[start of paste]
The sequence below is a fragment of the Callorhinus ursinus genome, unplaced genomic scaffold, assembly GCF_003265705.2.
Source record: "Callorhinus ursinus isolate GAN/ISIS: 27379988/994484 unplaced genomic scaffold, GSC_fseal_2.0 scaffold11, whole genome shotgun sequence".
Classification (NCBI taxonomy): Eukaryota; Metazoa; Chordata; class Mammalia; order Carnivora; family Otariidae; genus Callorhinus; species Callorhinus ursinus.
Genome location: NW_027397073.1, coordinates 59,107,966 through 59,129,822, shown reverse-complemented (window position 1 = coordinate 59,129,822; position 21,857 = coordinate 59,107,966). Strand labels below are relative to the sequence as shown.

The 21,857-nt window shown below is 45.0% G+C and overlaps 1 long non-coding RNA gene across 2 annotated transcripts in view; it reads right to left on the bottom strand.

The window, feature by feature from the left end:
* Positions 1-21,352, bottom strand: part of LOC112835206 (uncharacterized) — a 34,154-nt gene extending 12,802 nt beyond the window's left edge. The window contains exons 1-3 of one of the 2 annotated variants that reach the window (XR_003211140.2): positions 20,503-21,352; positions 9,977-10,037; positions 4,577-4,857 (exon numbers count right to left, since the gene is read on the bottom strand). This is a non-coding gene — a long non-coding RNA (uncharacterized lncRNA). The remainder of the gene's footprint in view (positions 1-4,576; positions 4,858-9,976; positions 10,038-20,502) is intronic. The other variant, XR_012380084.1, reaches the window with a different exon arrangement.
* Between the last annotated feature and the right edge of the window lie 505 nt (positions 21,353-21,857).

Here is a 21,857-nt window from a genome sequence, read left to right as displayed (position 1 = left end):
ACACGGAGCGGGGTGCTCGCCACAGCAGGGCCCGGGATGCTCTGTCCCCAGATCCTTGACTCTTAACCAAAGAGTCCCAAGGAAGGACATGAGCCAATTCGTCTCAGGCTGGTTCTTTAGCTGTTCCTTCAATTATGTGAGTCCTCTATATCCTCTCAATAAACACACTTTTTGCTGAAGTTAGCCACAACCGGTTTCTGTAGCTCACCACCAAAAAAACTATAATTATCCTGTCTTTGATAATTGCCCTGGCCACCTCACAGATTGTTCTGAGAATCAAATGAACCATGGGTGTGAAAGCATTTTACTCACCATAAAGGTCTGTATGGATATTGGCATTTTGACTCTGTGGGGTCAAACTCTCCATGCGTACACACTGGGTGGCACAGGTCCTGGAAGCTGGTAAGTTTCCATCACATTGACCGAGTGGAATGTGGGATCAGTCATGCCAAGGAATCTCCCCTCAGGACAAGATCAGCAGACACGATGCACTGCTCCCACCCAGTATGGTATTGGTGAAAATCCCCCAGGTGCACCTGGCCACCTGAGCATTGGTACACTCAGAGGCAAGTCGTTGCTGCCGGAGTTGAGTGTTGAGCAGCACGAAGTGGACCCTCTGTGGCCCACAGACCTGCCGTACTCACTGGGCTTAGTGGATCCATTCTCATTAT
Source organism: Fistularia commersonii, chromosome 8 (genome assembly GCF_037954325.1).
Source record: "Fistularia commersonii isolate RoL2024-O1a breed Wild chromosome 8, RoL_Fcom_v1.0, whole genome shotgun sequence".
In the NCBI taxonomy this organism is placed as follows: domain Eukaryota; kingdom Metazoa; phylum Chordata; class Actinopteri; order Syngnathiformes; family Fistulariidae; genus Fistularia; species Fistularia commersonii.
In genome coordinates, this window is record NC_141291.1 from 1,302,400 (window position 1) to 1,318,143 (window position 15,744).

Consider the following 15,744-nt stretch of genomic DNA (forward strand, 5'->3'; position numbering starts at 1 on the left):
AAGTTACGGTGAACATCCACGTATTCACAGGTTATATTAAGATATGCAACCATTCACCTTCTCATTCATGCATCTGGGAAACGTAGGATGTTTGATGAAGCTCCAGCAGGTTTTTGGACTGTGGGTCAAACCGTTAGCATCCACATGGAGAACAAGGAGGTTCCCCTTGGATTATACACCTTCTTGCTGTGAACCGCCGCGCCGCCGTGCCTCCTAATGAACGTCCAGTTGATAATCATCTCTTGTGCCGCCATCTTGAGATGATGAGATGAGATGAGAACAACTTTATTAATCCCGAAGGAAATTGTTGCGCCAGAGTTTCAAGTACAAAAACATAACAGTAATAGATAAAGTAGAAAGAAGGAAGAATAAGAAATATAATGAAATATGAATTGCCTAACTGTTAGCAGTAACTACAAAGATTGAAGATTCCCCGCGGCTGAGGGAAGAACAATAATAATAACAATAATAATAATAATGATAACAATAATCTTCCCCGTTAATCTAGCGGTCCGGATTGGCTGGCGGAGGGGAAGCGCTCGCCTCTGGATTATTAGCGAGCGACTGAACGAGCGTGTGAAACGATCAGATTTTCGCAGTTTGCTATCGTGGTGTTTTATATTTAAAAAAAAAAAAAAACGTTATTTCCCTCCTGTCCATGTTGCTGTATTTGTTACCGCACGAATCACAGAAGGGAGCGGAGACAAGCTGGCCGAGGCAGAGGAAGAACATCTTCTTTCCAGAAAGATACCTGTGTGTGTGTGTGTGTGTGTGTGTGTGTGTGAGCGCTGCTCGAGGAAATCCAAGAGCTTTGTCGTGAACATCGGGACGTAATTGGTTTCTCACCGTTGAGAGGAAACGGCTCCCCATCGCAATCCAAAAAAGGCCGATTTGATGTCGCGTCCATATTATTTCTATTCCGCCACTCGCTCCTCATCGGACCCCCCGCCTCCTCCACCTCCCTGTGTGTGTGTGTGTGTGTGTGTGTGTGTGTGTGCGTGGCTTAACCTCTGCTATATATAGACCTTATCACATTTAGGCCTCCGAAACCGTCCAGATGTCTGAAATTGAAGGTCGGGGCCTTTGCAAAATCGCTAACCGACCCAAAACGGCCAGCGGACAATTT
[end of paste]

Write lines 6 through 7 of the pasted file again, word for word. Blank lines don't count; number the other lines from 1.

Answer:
The window, feature by feature from the left end:
* Positions 1-21,352, bottom strand: part of LOC112835206 (uncharacterized) — a 34,154-nt gene extending 12,802 nt beyond the window's left edge. The window contains exons 1-3 of one of the 2 annotated variants that reach the window (XR_003211140.2): positions 20,503-21,352; positions 9,977-10,037; positions 4,577-4,857 (exon numbers count right to left, since the gene is read on the bottom strand). This is a non-coding gene — a long non-coding RNA (uncharacterized lncRNA). The remainder of the gene's footprint in view (positions 1-4,576; positions 4,858-9,976; positions 10,038-20,502) is intronic. The other variant, XR_012380084.1, reaches the window with a different exon arrangement.